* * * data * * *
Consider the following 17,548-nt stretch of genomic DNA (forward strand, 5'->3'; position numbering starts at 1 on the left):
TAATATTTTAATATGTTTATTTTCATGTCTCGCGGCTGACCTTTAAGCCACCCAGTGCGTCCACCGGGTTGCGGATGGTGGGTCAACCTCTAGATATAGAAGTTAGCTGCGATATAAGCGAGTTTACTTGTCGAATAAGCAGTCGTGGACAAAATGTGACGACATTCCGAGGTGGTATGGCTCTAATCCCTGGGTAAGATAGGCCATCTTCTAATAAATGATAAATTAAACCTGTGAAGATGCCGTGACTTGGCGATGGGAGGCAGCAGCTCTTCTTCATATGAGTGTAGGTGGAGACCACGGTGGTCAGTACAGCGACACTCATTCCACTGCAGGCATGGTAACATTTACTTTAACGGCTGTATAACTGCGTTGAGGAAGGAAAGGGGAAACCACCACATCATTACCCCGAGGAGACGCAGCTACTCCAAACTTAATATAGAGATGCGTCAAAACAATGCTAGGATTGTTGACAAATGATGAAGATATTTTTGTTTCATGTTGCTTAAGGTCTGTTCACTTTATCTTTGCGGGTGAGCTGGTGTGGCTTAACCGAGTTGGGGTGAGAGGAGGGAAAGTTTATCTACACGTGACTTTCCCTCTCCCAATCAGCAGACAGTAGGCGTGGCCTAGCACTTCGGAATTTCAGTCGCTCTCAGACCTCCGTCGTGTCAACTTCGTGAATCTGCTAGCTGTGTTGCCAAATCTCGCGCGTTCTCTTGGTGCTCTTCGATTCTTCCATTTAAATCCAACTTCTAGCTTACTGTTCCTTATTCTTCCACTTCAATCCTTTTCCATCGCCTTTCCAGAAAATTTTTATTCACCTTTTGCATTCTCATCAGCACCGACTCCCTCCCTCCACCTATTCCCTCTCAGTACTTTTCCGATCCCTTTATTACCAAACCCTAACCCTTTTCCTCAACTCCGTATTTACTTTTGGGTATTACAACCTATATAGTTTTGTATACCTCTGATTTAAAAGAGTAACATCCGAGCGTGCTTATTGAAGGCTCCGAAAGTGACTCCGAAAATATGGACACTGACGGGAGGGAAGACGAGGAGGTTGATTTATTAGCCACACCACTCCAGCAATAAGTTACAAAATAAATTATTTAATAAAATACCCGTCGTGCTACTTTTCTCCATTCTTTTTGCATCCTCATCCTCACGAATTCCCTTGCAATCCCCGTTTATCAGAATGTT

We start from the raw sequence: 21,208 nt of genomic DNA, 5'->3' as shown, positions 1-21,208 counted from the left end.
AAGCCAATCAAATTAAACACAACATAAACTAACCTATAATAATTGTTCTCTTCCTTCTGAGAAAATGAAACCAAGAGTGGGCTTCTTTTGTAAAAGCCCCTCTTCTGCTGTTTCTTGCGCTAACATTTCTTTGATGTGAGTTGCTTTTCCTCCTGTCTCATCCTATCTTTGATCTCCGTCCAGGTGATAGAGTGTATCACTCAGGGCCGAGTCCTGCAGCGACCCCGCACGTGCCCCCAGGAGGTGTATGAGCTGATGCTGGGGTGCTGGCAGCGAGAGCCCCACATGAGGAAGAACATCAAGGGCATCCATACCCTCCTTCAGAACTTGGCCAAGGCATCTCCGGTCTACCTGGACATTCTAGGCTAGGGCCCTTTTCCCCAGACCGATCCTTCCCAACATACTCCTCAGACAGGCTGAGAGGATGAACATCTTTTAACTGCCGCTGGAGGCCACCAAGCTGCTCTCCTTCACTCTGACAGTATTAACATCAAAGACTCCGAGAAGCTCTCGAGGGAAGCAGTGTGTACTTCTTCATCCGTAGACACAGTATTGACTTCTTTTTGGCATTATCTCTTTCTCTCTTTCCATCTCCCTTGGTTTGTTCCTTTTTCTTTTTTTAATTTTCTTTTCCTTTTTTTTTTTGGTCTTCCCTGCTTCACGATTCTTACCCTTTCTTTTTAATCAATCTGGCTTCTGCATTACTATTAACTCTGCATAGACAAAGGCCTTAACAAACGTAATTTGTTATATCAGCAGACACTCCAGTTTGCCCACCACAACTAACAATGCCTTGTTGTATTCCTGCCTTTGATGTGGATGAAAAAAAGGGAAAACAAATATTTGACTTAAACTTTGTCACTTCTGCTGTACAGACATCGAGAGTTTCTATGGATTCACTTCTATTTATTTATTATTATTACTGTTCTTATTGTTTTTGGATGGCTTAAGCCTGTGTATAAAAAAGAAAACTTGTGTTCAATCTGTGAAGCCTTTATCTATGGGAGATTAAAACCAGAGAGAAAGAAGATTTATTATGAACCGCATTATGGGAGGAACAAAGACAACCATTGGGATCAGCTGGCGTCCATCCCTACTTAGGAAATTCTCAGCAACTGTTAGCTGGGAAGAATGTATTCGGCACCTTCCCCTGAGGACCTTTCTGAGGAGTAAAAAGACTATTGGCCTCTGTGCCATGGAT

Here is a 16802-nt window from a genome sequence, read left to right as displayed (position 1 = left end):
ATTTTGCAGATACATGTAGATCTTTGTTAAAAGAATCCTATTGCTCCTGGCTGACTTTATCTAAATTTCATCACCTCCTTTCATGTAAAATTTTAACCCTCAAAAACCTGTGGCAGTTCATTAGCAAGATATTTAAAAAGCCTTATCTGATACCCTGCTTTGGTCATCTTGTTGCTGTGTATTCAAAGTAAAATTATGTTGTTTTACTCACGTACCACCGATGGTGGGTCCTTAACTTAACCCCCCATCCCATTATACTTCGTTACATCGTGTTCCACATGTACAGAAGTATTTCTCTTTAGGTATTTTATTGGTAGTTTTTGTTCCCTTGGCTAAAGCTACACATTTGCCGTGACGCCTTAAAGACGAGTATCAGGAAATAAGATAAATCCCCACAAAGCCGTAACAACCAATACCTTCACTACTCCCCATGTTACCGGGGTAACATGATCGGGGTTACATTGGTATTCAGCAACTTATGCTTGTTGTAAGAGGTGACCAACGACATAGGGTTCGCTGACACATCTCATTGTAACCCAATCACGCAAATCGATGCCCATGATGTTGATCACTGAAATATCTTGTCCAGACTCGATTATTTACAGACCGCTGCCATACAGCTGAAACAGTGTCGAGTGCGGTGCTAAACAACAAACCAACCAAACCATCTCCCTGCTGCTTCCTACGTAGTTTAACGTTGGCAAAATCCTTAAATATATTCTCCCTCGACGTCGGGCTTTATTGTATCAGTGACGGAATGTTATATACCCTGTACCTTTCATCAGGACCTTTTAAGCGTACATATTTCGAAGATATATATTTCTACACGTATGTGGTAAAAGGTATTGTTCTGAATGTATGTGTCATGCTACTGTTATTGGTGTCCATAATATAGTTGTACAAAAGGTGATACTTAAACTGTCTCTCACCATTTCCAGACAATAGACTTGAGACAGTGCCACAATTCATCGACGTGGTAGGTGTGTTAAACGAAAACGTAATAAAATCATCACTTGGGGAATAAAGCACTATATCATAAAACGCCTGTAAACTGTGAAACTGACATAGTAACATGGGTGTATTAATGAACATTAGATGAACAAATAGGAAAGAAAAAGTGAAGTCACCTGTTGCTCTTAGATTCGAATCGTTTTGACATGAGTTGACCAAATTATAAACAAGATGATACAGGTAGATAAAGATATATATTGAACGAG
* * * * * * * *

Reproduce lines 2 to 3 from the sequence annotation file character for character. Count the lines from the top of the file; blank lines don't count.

TAATATTTTAATATGTTTATTTTCATGTCTCGCGGCTGACCTTTAAGCCACCCAGTGCGTCCACCGGGTTGCGGATGGTGGGTCAACCTCTAGATATAGAAGTTAGCTGCGATATAAGCGAGTTTACTTGTCGAATAAGCAGTCGTGGACAAAATGTGACGACATTCCGAGGTGGTATGGCTCTAATCCCTGGGTAAGATAGGCCATCTTCTAATAAATGATAAATTAAACCTGTGAAGATGCCGTGACTTGGCGATGGGAGGCAGCAGCTCTTCTTCATATGAGTGTAGGTGGAGACCACGGTGGTCAGTACAGCGACACTCATTCCACTGCAGGCATGGTAACATTTACTTTAACGGCTGTATAACTGCGTTGAGGAAGGAAAGGGGAAACCACCACATCATTACCCCGAGGAGACGCAGCTACTCCAAACTTAATATAGAGATGCGTCAAAACAATGCTAGGATTGTTGACAAATGATGAAGATATTTTTGTTTCATGTTGCTTAAGGTCTGTTCACTTTATCTTTGCGGGTGAGCTGGTGTGGCTTAACCGAGTTGGGGTGAGAGGAGGGAAAGTTTATCTACACGTGACTTTCCCTCTCCCAATCAGCAGACAGTAGGCGTGGCCTAGCACTTCGGAATTTCAGTCGCTCTCAGACCTCCGTCGTGTCAACTTCGTGAATCTGCTAGCTGTGTTGCCAAATCTCGCGCGTTCTCTTGGTGCTCTTCGATTCTTCCATTTAAATCCAACTTCTAGCTTACTGTTCCTTATTCTTCCACTTCAATCCTTTTCCATCGCCTTTCCAGAAAATTTTTATTCACCTTTTGCATTCTCATCAGCACCGACTCCCTCCCTCCACCTATTCCCTCTCAGTACTTTTCCGATCCCTTTATTACCAAACCCTAACCCTTTTCCTCAACTCCGTATTTACTTTTGGGTATTACAACCTATATAGTTTTGTATACCTCTGATTTAAAAGAGTAACATCCGAGCGTGCTTATTGAAGGCTCCGAAAGTGACTCCGAAAATATGGACACTGACGGGAGGGAAGACGAGGAGGTTGATTTATTAGCCACACCACTCCAGCAATAAGTTACAAAATAAATTATTTAATAAAATACCCGTCGTGCTACTTTTCTCCATTCTTTTTGCATCCTCATCCTCACGAATTCCCTTGCAATCCCCGTTTATCAGAATGTT

We start from the raw sequence: 21,208 nt of genomic DNA, 5'->3' as shown, positions 1-21,208 counted from the left end.